Lack of awareness and NGOs part of the problem, says Minister

Credit flow to minorities may have improved in recent years because of specific government directives, but the Muslim community still does not have access to loans commensurate with its population.

Priority sector lending by public sector banks for the five notified groups, as part of the Prime Minister’s 15-point programme for uplift of the minorities, has gone up in the past few years. But the Muslims have consistently got less than 50 per cent of the money set aside for the purpose. As Muslims constitute 72 per cent of the country’s minority population, this raises the issue of possible prejudices among banks.

The latest data available with the Ministry of Minority Affairs for community-wise credit disbursement shows that Muslims have not been able to break through the 50-per cent barrier. Of the Rs.1,83,072.45 crore given in credit to minorities so far this fiscal, Muslims have got Rs.87,603 crore, just 47.98 per cent of the total lending.

In contrast, Sikhs and Christians have been walking away with a bigger share. Sikhs, who make up 10.13 per cent of the minority population, have got 25.99 per cent of the credit with a total of Rs.47,577 crore. Christians, who constitute 12.71 per cent of the minority population, have pocketed 23.35 per cent of the total credit.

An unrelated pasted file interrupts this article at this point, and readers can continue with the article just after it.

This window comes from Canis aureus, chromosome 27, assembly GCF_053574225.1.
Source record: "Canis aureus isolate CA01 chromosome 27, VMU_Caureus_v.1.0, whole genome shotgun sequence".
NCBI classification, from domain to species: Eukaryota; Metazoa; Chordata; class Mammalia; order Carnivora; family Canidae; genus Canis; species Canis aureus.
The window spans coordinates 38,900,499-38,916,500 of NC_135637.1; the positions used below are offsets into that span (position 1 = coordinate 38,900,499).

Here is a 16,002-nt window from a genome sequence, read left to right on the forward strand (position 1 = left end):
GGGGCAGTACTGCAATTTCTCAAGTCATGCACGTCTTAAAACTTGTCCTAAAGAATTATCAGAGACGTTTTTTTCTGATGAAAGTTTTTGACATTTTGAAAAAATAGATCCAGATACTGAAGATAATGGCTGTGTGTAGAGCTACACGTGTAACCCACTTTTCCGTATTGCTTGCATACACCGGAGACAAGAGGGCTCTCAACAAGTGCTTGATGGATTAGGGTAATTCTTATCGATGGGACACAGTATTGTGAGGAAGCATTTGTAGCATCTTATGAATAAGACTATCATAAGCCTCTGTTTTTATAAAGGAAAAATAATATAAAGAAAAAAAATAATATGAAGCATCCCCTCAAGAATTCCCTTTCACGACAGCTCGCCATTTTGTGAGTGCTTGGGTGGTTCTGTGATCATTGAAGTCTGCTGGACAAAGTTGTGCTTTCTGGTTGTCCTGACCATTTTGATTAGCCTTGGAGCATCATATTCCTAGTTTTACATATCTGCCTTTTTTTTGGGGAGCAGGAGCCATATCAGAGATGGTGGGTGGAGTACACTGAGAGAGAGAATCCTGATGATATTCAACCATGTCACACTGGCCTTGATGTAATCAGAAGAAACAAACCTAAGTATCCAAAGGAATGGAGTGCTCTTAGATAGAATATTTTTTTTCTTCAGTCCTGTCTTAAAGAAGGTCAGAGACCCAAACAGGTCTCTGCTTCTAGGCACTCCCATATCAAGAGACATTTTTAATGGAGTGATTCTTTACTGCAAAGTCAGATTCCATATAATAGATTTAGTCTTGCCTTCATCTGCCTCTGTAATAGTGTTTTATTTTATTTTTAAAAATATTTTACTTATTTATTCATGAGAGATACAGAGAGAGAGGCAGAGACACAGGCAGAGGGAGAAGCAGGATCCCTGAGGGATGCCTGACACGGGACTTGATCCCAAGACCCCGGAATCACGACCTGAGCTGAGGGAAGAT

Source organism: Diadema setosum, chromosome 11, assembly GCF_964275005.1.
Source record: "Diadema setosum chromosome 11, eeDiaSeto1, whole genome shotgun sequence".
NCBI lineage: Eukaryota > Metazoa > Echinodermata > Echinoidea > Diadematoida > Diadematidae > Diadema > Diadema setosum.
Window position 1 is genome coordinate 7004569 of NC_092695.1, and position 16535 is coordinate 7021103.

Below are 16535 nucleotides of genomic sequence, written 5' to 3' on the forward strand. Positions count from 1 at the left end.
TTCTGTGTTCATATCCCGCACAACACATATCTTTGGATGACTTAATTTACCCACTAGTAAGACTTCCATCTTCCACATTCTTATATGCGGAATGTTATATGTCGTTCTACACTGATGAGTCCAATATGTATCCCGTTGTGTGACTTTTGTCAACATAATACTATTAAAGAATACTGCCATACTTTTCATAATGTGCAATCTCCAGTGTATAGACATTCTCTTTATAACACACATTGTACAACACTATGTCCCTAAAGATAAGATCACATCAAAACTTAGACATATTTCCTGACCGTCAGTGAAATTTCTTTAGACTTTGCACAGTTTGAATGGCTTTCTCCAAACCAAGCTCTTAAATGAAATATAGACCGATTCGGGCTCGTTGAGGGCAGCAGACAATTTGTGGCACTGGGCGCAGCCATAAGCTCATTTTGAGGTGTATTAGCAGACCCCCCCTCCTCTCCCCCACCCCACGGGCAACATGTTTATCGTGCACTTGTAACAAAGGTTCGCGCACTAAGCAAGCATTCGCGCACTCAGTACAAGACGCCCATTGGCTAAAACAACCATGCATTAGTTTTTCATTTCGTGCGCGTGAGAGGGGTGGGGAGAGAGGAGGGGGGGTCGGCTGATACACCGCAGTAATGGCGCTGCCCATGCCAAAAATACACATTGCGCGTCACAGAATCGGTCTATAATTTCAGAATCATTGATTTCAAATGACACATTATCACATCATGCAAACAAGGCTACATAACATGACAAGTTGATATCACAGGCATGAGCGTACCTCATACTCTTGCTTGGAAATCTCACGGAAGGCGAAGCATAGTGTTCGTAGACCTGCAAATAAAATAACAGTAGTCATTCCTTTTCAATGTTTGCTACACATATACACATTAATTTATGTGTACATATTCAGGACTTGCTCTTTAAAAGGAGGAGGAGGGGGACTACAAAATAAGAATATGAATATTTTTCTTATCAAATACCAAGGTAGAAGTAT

Data available for the third quarter of the 2012-13 fiscal show that this is a recurring pattern: Muslims have got 46.90 per cent of the credit, Sikhs 26.16 per cent and Christians 23.22 per cent, with the two other groups — Buddhists and Parsis — getting fairly small amounts.

Part of the problem, says Minority Affairs Minister K. Rehman Khan, is lack of awareness within the Muslim community of the programmes designed by the government for its uplift. This is compounded by the absence of NGOs in the community. Ever since the 15-point programme was unveiled in 2006, the RBI has been issuing periodic guidelines to all banks, flagging the need to ensure that 15 per cent of all priority sector lending goes to minorities.

The irony is that the target was essentially the Muslim community, as the Sachar Committee Report on the Social, Economic and Educational Status of Muslims in India found Muslims had trouble opening bank accounts and accessing credit. There has been an improvement in the situation, but the problem persists.